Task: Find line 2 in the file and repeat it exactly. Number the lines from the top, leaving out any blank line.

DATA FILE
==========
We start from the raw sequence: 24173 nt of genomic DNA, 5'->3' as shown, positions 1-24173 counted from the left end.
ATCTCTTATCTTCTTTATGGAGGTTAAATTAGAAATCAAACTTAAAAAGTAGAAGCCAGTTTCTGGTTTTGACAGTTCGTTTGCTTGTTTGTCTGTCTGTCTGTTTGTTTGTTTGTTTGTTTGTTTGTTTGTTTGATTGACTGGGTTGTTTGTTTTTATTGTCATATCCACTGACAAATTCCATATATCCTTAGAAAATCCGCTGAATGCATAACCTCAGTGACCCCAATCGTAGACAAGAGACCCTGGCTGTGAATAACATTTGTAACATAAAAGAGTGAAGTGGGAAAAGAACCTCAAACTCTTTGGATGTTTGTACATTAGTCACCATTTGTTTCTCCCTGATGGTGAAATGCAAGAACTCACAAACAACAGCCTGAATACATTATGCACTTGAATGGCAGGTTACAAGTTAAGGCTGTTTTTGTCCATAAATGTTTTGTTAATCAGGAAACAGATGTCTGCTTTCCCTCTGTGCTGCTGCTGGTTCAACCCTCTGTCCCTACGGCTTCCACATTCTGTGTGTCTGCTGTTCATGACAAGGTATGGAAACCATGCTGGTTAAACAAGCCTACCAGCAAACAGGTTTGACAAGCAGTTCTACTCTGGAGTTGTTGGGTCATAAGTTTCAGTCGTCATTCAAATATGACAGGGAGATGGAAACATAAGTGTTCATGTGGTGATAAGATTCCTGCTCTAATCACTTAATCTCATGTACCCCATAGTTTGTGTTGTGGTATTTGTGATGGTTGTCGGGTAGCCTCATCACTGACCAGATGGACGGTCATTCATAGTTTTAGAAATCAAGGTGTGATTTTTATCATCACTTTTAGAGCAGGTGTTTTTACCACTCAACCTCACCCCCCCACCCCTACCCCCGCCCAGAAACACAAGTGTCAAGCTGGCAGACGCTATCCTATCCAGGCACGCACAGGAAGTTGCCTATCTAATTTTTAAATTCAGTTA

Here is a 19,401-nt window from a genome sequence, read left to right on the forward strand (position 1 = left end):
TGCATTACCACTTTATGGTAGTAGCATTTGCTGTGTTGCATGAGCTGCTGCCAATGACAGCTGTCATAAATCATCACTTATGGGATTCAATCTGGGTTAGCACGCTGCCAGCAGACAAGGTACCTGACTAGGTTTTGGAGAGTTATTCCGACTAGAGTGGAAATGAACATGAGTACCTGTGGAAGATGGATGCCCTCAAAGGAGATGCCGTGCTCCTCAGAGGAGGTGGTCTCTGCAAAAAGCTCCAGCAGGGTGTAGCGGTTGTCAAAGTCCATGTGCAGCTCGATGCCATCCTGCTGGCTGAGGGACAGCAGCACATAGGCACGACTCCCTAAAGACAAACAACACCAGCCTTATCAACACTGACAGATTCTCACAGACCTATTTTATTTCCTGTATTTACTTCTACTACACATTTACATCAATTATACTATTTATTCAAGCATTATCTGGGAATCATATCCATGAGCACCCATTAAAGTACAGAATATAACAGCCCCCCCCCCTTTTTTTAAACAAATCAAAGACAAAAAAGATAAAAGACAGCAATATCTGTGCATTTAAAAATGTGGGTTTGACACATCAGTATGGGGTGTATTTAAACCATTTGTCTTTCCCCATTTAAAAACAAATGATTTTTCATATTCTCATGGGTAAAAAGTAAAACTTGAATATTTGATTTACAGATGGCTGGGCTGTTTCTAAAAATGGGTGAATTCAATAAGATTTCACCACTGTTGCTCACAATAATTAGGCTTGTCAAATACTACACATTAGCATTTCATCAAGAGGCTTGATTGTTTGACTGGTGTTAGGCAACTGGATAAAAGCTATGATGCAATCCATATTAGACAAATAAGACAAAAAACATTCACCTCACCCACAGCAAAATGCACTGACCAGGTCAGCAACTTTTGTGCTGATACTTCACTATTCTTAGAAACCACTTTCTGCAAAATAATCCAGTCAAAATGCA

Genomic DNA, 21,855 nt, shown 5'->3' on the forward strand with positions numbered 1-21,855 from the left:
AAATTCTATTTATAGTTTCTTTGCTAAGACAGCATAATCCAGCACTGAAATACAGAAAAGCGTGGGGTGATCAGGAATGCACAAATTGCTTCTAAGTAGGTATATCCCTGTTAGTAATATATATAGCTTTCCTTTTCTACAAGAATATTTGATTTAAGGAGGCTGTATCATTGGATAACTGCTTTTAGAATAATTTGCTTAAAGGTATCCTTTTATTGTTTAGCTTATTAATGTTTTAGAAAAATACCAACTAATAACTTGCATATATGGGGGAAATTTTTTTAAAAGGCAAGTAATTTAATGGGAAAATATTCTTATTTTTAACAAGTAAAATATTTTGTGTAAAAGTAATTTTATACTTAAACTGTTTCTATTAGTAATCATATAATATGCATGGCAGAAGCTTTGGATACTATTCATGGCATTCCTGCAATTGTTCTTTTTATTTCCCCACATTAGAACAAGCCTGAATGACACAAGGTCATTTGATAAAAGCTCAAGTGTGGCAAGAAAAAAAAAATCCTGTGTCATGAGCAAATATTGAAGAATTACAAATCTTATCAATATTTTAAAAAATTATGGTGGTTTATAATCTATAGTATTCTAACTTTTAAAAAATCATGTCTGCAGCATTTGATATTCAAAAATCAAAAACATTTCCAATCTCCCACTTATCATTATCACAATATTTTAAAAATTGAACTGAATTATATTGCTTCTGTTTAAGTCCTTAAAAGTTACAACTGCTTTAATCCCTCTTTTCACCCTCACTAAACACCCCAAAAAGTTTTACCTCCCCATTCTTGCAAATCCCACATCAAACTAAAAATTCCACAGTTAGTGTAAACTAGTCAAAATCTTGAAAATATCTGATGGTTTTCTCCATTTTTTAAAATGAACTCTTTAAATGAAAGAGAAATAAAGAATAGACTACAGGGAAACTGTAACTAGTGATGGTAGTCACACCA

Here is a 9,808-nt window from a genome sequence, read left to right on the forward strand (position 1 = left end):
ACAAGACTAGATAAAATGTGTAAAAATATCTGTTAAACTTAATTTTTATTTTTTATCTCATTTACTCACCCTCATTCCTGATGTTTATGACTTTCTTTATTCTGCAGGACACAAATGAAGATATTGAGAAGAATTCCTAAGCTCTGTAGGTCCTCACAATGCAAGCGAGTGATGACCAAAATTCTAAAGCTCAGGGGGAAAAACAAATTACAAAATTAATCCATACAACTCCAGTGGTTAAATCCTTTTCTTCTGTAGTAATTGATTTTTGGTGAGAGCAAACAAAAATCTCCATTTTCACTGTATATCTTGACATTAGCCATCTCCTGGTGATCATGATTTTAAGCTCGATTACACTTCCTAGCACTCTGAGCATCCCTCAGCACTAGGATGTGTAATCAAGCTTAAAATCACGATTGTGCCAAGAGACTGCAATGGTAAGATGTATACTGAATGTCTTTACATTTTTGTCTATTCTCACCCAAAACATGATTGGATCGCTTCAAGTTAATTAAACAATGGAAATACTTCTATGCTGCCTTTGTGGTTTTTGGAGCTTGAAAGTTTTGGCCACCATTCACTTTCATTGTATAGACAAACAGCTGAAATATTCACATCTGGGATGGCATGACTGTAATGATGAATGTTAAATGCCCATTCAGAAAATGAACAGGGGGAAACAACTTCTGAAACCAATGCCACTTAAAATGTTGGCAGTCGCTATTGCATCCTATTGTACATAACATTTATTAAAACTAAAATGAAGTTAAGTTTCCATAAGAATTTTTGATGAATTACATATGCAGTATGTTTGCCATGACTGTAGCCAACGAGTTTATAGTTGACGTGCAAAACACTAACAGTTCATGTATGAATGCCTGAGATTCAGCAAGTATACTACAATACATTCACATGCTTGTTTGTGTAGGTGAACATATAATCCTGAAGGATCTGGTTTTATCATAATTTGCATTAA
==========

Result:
ATCTCTTATCTTCTTTATGGAGGTTAAATTAGAAATCAAACTTAAAAAGTAGAAGCCAGTTTCTGGTTTTGACAGTTCGTTTGCTTGTTTGTCTGTCTGTCTGTTTGTTTGTTTGTTTGTTTGTTTGTTTGTTTGATTGACTGGGTTGTTTGTTTTTATTGTCATATCCACTGACAAATTCCATATATCCTTAGAAAATCCGCTGAATGCATAACCTCAGTGACCCCAATCGTAGACAAGAGACCCTGGCTGTGAATAACATTTGTAACATAAAAGAGTGAAGTGGGAAAAGAACCTCAAACTCTTTGGATGTTTGTACATTAGTCACCATTTGTTTCTCCCTGATGGTGAAATGCAAGAACTCACAAACAACAGCCTGAATACATTATGCACTTGAATGGCAGGTTACAAGTTAAGGCTGTTTTTGTCCATAAATGTTTTGTTAATCAGGAAACAGATGTCTGCTTTCCCTCTGTGCTGCTGCTGGTTCAACCCTCTGTCCCTACGGCTTCCACATTCTGTGTGTCTGCTGTTCATGACAAGGTATGGAAACCATGCTGGTTAAACAAGCCTACCAGCAAACAGGTTTGACAAGCAGTTCTACTCTGGAGTTGTTGGGTCATAAGTTTCAGTCGTCATTCAAATATGACAGGGAGATGGAAACATAAGTGTTCATGTGGTGATAAGATTCCTGCTCTAATCACTTAATCTCATGTACCCCATAGTTTGTGTTGTGGTATTTGTGATGGTTGTCGGGTAGCCTCATCACTGACCAGATGGACGGTCATTCATAGTTTTAGAAATCAAGGTGTGATTTTTATCATCACTTTTAGAGCAGGTGTTTTTACCACTCAACCTCACCCCCCCACCCCTACCCCCGCCCAGAAACACAAGTGTCAAGCTGGCAGACGCTATCCTATCCAGGCACGCACAGGAAGTTGCCTATCTAATTTTTAAATTCAGTTA